Program Site: The College Year in Athens (CYA) center, located next to the Marble Stadium (site of the firstmodern Olympics) and within walking distance of the Acropolis.
Eligibility: Minimum 3.0 GPA. No language requirement.
Description: The birthplace of ancient poetry, theater, art, politics and philosophy, Athens has long been an intellectual capital of the world. Today, the city is a sprawling metropolis of four million, central to economic, financial, political and cultural life in Greece, and is rapidly becoming a leading business center in the European Union. Students who choose to spend their semester in Athens will find an exciting, modern city where they can enjoy thousand-year-old monuments and historical sites, museums featuring ancient as well as modern art, great restaurants, shopping and some of Europe's best nightlife.
Established in 1963, CYA was the first study abroad program for English speaking undegraduates in Greece. Today it welcomes about 150 students each semester and should appeal to classics majors as well as any student interested in history, archaeology, art history, philosophy, international relations or political science.
Academics: Classes are organized into three tracks: Ancient Greek Studies, Byzantine and Modern Greek Studies, and European and East Mediterranean Studies. Students in all tracks participate in faculty-led site visits throughout the semester; courses make full use of the city’s resources and, in general, of what can be seen or experienced directly. Students can also arrange to do independent research.
Sample Ancient Greek Studies courses:
- The Origins of Ancient Greek Civilization
- Greek Philosophy: The Nature of First Principles and of Ultimate Reality
- Ancient Greek Mythology and Religion
Sample Byzantine and Modern Greek Studies courses:
- The Culture of Modern Greece: The Ethnography of a Society in Transition
- A History of Byzantium: The Eastern Roman Empire and its Lasting Legacy
- Byzantine Art and Architecture
Sample European and East Mediterranean Studies courses:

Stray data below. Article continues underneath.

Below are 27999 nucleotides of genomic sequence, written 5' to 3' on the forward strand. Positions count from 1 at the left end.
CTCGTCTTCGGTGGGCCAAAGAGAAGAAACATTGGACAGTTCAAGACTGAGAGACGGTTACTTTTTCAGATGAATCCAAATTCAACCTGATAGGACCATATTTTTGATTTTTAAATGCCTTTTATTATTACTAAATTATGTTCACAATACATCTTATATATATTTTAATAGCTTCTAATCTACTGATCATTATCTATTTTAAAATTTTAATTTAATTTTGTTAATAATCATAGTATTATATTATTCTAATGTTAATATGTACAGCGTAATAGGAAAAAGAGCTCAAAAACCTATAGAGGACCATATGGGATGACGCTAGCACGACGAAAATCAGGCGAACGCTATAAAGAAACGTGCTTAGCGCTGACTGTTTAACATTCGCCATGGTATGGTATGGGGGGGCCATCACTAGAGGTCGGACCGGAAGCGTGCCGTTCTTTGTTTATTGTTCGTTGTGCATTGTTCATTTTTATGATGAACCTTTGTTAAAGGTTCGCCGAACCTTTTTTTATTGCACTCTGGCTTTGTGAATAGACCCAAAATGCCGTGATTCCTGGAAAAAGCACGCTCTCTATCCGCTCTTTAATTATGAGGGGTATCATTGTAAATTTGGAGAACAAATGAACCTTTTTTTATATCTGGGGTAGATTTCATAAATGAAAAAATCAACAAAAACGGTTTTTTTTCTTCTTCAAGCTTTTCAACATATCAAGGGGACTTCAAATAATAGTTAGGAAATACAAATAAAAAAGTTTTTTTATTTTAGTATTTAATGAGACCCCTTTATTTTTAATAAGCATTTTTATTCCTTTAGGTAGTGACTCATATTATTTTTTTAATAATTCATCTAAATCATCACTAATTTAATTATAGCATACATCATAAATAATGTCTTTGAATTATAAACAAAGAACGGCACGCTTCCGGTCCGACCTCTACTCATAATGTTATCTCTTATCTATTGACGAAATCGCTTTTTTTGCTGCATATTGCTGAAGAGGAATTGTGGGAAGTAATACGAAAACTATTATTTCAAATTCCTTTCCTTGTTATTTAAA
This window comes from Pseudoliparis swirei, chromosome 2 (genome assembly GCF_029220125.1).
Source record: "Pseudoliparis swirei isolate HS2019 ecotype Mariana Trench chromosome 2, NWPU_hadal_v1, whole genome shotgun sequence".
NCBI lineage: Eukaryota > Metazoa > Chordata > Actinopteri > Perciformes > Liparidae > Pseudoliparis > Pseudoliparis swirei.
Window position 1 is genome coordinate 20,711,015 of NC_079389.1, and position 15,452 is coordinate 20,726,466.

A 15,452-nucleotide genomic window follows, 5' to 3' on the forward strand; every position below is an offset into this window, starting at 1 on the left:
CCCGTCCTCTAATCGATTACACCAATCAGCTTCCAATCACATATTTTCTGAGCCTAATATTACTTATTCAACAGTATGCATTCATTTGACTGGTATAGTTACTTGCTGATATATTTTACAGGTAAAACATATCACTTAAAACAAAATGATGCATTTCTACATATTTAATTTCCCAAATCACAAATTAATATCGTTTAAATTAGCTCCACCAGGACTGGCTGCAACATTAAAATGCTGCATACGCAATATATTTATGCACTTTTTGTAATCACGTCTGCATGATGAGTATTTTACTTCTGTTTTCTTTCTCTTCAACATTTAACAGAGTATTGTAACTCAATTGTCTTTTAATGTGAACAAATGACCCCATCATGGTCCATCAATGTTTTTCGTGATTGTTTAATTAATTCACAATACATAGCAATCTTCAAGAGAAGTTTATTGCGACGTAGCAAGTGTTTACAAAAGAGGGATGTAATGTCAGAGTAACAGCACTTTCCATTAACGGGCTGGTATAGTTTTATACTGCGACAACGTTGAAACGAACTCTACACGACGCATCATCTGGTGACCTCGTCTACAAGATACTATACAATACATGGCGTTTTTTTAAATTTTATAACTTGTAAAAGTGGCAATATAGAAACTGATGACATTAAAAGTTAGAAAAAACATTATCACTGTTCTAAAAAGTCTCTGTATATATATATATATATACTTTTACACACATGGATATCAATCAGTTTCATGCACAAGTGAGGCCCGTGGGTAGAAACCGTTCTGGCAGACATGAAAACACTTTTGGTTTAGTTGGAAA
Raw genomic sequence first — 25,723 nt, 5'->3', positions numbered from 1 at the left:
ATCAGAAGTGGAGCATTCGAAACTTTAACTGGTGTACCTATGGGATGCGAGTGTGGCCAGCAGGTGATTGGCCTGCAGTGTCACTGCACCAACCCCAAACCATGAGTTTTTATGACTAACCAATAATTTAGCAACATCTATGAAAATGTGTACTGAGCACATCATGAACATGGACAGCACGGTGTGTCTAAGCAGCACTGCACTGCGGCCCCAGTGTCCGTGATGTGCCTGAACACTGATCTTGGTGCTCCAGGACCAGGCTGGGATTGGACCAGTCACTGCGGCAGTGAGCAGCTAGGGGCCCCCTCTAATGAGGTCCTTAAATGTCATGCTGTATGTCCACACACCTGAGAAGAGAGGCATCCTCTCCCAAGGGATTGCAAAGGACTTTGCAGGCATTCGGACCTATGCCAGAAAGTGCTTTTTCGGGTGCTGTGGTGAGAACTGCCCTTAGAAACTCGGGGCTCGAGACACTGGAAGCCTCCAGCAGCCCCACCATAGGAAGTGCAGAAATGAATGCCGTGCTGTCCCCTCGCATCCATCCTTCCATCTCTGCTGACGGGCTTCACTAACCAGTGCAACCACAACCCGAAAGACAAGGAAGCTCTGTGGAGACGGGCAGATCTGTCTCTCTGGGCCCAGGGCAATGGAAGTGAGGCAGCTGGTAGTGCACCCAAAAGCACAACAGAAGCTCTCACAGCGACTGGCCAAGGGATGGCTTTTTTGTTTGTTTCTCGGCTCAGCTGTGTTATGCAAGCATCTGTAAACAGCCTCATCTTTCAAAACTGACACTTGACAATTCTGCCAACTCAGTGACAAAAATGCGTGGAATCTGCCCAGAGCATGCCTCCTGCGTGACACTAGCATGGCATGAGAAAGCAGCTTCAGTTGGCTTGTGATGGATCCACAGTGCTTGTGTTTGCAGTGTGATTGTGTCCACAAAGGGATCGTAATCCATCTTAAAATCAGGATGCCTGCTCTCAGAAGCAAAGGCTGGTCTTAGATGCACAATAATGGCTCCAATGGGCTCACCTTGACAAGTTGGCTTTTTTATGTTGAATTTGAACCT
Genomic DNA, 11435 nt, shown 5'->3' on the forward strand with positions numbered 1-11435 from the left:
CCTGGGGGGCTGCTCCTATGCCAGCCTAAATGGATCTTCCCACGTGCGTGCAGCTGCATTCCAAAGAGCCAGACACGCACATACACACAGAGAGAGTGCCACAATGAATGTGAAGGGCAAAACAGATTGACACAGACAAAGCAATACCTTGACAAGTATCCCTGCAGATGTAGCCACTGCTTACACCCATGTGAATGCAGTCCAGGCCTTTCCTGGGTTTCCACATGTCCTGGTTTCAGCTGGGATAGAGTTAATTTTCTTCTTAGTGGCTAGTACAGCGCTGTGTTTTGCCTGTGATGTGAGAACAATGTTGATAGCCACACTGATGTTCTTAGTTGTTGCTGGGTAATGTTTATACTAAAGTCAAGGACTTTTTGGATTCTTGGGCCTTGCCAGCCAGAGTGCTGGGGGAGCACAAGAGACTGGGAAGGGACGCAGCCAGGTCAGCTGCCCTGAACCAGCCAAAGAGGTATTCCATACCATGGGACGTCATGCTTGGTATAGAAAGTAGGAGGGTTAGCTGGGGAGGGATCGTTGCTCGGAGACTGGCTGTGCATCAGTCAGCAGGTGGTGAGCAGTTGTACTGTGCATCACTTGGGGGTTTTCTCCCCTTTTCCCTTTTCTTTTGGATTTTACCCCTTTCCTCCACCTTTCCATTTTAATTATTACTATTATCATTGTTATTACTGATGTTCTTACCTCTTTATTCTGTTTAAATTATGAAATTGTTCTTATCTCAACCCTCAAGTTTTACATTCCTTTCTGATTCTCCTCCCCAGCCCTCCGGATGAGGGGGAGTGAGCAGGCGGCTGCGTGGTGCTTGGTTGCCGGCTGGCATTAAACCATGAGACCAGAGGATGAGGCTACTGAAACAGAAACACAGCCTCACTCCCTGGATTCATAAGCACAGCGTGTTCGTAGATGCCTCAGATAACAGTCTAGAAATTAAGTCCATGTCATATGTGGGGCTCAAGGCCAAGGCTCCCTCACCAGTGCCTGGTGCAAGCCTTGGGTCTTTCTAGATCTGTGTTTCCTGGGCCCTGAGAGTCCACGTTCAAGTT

- Gender and Sexuality in Modern Greek Culture
- Contemporary International Politics: The Mediterranean Dimension
- The Religions of the Middle East: A Comparative Approach
***New course for Fall 2012: Understanding the Greek and European Crisis. Co-taught by a political economist, historian, and an anthropologist, CYA students will understand the crisis from a multidisciplinary perspective.
Course Load and Credit: Students must take five courses per semester, regardless of the number needed to graduate. One of these courses must be ancient or modern Greek language. The maximum number of USC units granted per semester is 16.
Activities and Other Program Features: CYA organizes a number of extra-curricular activities including Greek dance and cooking lessons, hiking trips, debates and lectures on a variety of subjects, talent shows, potluck dinners and social events of all kinds. The Student Affairs office can also help students locate volunteer and community service opportunities.
Accommodations: Shared, furnished apartments in the Kolonaki or Pangrati areas of the city, within 10-20 minutes walk from the CYA center. Lunch is provided Monday through Friday in the CYA cafeteria.
Dates: Fall, Spring or Year. Fall semester runs from early September to mid December. Spring semester runs from mid-January to mid-May.
Estimated Semester Cost:
Cost Updated: 5/21/13
Text Updated: 6/28/12
*Additional expenses include estimated costs for airfare, room and board, books and supplies, health insurance, and personal expenses (which can vary greatly from student to student). USC financial aid, scholarships, and tuition remission may be applied to program costs. Please visit the Office of Overseas Studies for more detailed cost information.